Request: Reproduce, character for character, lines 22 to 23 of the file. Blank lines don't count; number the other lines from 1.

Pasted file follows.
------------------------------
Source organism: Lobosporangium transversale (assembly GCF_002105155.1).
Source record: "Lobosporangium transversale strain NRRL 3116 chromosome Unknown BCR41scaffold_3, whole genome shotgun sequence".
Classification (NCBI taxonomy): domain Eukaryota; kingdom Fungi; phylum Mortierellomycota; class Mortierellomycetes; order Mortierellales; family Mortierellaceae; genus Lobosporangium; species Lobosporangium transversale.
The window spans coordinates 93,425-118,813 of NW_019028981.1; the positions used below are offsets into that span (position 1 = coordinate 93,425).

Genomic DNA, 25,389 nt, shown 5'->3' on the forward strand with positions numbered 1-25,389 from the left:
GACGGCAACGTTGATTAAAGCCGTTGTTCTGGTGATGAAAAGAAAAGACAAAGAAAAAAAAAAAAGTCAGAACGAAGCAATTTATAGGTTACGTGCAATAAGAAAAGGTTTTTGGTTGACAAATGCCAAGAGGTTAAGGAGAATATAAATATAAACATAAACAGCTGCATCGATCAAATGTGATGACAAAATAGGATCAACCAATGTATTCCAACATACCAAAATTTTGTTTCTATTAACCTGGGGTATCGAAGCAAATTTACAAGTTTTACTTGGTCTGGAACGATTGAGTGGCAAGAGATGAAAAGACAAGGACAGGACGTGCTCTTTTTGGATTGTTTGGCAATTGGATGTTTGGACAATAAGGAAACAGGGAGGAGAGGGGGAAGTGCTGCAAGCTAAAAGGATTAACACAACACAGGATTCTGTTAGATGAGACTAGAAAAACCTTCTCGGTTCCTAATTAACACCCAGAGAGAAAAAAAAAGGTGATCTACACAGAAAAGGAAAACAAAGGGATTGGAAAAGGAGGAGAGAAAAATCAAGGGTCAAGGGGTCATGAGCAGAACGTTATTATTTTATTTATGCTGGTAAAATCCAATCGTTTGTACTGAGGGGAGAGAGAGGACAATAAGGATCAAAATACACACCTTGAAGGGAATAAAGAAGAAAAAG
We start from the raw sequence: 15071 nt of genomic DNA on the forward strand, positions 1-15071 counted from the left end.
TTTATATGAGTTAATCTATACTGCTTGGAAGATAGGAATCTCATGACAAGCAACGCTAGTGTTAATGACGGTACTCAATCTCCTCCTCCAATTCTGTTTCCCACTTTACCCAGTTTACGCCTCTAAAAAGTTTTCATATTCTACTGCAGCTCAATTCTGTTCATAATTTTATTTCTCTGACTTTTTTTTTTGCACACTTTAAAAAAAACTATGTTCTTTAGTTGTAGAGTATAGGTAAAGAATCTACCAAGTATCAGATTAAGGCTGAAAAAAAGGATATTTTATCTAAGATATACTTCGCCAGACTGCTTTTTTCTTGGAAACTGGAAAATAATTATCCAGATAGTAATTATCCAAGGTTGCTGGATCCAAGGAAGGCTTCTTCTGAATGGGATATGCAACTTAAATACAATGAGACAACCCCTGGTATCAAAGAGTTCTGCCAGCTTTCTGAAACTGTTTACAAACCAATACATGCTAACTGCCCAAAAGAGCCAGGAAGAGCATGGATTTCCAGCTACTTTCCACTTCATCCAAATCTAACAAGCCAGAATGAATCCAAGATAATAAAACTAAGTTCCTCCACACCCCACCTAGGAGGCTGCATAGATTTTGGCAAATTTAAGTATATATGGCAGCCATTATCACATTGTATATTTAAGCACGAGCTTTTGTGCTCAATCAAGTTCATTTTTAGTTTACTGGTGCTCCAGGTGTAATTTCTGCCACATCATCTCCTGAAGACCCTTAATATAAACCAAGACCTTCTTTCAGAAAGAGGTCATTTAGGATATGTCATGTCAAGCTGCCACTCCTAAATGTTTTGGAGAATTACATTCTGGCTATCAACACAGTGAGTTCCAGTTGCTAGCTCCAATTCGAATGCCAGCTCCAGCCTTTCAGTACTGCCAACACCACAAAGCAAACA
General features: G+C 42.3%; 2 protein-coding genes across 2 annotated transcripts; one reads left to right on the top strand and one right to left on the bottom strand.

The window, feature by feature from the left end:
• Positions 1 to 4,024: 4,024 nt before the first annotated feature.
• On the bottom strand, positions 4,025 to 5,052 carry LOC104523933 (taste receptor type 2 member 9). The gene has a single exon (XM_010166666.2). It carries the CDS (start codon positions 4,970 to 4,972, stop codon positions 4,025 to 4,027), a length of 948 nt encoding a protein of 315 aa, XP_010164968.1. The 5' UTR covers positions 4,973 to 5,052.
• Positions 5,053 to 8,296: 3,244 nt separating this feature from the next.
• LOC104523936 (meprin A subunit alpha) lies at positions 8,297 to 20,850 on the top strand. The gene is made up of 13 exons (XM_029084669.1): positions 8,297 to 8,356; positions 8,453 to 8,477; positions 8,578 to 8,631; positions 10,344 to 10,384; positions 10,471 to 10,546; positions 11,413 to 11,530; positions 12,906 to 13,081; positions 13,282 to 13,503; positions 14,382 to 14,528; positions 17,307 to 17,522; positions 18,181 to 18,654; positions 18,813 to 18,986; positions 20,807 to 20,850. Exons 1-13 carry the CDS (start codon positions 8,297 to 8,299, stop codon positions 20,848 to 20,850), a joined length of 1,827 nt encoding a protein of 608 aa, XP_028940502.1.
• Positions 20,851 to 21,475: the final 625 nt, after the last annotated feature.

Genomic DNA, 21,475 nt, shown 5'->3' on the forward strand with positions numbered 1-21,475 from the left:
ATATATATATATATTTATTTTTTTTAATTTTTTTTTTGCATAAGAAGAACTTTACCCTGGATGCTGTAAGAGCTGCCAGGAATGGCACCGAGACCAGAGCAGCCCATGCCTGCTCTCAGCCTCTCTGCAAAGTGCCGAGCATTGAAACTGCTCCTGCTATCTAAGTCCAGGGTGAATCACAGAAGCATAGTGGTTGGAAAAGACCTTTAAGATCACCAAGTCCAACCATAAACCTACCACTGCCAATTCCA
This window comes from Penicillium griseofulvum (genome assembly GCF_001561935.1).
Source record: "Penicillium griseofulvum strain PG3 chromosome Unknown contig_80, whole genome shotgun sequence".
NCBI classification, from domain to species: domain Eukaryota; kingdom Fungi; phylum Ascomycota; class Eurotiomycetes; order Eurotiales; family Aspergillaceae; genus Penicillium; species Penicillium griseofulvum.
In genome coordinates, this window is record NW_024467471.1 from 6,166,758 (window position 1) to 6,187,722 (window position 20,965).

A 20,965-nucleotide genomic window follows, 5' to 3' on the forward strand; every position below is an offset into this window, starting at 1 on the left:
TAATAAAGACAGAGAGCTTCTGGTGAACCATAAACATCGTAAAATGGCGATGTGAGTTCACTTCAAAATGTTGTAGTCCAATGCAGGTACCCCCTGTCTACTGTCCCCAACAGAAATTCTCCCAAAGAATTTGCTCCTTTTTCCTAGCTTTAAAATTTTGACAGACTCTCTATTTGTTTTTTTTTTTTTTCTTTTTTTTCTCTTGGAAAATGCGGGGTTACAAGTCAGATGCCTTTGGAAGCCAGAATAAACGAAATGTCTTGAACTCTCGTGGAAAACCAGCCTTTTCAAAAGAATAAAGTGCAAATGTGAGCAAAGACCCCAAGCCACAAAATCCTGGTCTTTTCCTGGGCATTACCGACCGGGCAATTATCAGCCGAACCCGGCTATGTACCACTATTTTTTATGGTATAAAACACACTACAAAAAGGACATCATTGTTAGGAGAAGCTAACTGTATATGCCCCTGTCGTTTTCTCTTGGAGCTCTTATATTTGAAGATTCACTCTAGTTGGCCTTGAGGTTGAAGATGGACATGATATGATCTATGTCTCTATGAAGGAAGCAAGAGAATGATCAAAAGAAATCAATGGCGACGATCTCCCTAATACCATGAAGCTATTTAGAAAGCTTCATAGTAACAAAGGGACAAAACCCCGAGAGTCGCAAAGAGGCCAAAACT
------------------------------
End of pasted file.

A 20,965-nucleotide genomic window follows, 5' to 3' on the forward strand; every position below is an offset into this window, starting at 1 on the left:
TAATAAAGACAGAGAGCTTCTGGTGAACCATAAACATCGTAAAATGGCGATGTGAGTTCACTTCAAAATGTTGTAGTCCAATGCAGGTACCCCCTGTCTACTGTCCCCAACAGAAATTCTCCCAAAGAATTTGCTCCTTTTTCCTAGCTTTAAAATTTTGACAGACTCTCTATTTGTTTTTTTTTTTTTTCTTTTTTTTCTCTTGGAAAATGCGGGGTTACAAGTCAGATGCCTTTGGAAGCCAGAATAAACGAAATGTCTTGAACTCTCGTGGAAAACCAGCCTTTTCAAAAGAATAAAGTGCAAATGTGAGCAAAGACCCCAAGCCACAAAATCCTGGTCTTTTCCTGGGCATTACCGACCGGGCAATTATCAGCCGAACCCGGCTATGTACCACTATTTTTTATGGTATAAAACACACTACAAAAAGGACATCATTGTTAGGAGAAGCTAACTGTATATGCCCCTGTCGTTTTCTCTTGGAGCTCTTATATTTGAAGATTCACTCTAGTTGGCCTTGAGGTTGAAGATGGACATGATATGATCTATGTCTCTATGAAGGAAGCAAGAGAATGATCAAAAGAAATCAATGGCGACGATCTCCCTAATACCATGAAGCTATTTAGAAAGCTTCATAGTAACAAAGGGACAAAACCCCGAGAGTCGCAAAGAGGCCAAAACT